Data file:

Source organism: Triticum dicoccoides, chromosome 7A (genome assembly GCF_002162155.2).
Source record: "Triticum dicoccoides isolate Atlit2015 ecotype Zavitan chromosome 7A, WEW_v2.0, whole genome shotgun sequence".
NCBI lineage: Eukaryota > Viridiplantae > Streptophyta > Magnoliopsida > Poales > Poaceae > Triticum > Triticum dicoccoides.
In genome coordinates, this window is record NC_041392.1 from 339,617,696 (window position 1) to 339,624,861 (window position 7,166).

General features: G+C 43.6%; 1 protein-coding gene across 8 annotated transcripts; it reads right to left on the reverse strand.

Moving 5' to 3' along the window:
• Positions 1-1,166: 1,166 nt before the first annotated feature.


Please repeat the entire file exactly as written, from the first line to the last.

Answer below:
Source organism: Triticum dicoccoides, chromosome 7A (genome assembly GCF_002162155.2).
Source record: "Triticum dicoccoides isolate Atlit2015 ecotype Zavitan chromosome 7A, WEW_v2.0, whole genome shotgun sequence".
NCBI lineage: Eukaryota > Viridiplantae > Streptophyta > Magnoliopsida > Poales > Poaceae > Triticum > Triticum dicoccoides.
In genome coordinates, this window is record NC_041392.1 from 339,617,696 (window position 1) to 339,624,861 (window position 7,166).

General features: G+C 43.6%; 1 protein-coding gene across 8 annotated transcripts; it reads right to left on the reverse strand.

Moving 5' to 3' along the window:
• Positions 1-1,166: 1,166 nt before the first annotated feature.